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This paper (1) reviews the history of sealing and whaling in the Southern Ocean to illustrate how market demands combined with no or ineffective regulation of catches led to the overexploitation and near extinction of southern fur seals, southern elephant seals and all but one of the Southern Ocean populations of large whales; (2) indicates how the overexploitation and depletion of krill-eating whales led to the Krill Surplus Hypothesis, and the development of the Antarctic krill fishery and the Convention on the Conservation of Antarctic Marine Living Resources (CCAMLR); (3) points out how misinterpretation of the reference to ‘rational use’ in CCAMLR Article II(2), combined with consensus decision-making and the potential growth of markets for Antarctic krill, could lead to ineffective regulation of the krill fishery and adverse effects on the krill resource, on recovery of depleted populations of krill-dependent whales, and on other ecologically related species and populations; and (4) identifies reasonable actions that could be taken cooperatively by the International Whaling Commission and the CCAMLR Commission to minimise the risk that the krill fishery will prevent or impede recovery of depleted populations of krill-dependent whales.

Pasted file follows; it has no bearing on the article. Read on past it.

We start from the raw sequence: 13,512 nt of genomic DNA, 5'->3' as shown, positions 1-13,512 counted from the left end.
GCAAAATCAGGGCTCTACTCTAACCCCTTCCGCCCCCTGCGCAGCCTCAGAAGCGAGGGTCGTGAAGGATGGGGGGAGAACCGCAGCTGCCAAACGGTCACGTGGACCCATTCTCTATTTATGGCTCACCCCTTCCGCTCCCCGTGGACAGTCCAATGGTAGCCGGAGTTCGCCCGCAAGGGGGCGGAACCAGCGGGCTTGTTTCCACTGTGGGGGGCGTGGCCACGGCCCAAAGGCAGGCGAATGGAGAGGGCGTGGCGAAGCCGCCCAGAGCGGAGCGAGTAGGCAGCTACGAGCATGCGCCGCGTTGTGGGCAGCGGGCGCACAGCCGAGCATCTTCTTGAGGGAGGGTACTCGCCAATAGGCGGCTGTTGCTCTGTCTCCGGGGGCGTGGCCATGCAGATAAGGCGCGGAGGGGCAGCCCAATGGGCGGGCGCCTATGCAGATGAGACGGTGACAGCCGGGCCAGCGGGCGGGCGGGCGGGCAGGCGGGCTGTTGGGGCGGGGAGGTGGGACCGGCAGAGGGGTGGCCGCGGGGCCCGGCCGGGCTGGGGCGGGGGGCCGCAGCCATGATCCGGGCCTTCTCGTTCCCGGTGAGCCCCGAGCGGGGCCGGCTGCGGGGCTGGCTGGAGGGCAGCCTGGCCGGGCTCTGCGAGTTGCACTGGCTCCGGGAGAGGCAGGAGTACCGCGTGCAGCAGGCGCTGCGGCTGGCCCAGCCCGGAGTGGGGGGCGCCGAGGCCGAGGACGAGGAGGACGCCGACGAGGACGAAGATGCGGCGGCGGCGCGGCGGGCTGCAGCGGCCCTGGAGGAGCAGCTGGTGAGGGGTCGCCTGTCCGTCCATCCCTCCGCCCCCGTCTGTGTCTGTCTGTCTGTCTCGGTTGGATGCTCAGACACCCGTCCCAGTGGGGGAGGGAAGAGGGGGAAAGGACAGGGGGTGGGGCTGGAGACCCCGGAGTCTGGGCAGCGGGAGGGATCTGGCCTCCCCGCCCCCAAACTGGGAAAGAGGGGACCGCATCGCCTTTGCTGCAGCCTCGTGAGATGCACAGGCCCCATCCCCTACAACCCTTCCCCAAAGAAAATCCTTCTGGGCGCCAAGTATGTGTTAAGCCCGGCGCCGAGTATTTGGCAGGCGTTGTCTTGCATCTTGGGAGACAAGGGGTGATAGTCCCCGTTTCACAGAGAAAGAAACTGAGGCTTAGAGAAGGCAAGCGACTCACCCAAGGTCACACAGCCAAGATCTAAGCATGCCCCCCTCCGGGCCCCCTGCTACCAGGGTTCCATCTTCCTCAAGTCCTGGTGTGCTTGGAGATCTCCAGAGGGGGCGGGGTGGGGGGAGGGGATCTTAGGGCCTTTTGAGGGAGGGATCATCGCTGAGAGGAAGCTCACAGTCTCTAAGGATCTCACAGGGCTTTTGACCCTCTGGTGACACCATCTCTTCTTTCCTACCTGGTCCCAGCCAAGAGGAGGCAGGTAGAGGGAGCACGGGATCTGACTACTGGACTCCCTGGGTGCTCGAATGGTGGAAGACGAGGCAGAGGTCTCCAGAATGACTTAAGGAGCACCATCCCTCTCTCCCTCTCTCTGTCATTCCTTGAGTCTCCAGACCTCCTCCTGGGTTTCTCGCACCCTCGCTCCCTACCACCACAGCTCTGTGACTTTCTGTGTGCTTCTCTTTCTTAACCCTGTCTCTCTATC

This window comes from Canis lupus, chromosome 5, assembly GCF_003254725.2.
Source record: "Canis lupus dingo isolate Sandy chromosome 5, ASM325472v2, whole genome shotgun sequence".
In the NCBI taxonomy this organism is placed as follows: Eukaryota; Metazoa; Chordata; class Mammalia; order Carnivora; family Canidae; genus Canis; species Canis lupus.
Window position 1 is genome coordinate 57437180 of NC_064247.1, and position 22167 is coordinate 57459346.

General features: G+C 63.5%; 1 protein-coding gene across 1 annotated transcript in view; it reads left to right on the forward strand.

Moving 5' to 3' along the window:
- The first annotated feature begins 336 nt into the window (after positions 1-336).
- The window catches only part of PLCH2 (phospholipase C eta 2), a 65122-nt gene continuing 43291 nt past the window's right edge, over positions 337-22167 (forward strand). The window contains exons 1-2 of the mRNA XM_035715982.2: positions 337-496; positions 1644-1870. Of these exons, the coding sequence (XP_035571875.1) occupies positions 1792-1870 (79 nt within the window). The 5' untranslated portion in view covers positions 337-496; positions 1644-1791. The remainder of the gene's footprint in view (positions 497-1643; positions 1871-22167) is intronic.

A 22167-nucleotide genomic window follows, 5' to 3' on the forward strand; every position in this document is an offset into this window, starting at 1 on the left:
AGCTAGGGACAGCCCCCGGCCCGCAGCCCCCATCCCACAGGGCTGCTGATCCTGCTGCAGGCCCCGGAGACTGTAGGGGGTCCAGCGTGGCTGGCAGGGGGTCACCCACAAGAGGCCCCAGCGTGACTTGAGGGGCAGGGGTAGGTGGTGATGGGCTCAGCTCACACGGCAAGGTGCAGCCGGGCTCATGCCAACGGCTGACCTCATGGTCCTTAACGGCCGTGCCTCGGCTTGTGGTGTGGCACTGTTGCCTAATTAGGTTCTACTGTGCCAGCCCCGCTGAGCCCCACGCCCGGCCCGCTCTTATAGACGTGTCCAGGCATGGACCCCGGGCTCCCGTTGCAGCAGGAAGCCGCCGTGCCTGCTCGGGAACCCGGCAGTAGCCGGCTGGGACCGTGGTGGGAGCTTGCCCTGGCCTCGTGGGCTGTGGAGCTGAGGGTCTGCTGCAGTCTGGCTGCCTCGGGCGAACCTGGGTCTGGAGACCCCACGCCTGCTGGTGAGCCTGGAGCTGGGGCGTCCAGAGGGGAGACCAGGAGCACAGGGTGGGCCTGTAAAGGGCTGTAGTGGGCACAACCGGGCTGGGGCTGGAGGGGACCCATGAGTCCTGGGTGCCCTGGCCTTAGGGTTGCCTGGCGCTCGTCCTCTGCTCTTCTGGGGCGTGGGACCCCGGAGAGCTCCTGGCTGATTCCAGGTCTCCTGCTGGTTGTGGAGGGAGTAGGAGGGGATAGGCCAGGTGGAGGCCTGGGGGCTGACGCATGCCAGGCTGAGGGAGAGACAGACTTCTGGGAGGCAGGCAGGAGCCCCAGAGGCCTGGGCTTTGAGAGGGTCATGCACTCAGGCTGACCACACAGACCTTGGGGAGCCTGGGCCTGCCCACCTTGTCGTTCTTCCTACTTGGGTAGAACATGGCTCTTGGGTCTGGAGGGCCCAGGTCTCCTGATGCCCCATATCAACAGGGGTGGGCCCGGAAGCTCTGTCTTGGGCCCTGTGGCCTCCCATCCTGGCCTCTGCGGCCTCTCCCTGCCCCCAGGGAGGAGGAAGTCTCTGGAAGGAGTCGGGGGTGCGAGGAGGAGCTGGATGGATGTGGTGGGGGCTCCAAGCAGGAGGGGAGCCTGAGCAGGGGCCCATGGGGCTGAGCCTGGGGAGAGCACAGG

Advanced maternal and paternal age were investigated as putative risk factors for AD in 198 clinically diagnosed Alzheimer patients and in 198 randomly selected healthy controls. No significant differences in average age of fathers and of mothers at birth of the subject were observed. The risk of AD was not significantly different across categories of maternal and paternal age. The association with parental age was not different for sporadic and familial AD. These findings do not support the view of a maternal or paternal age effect on AD.
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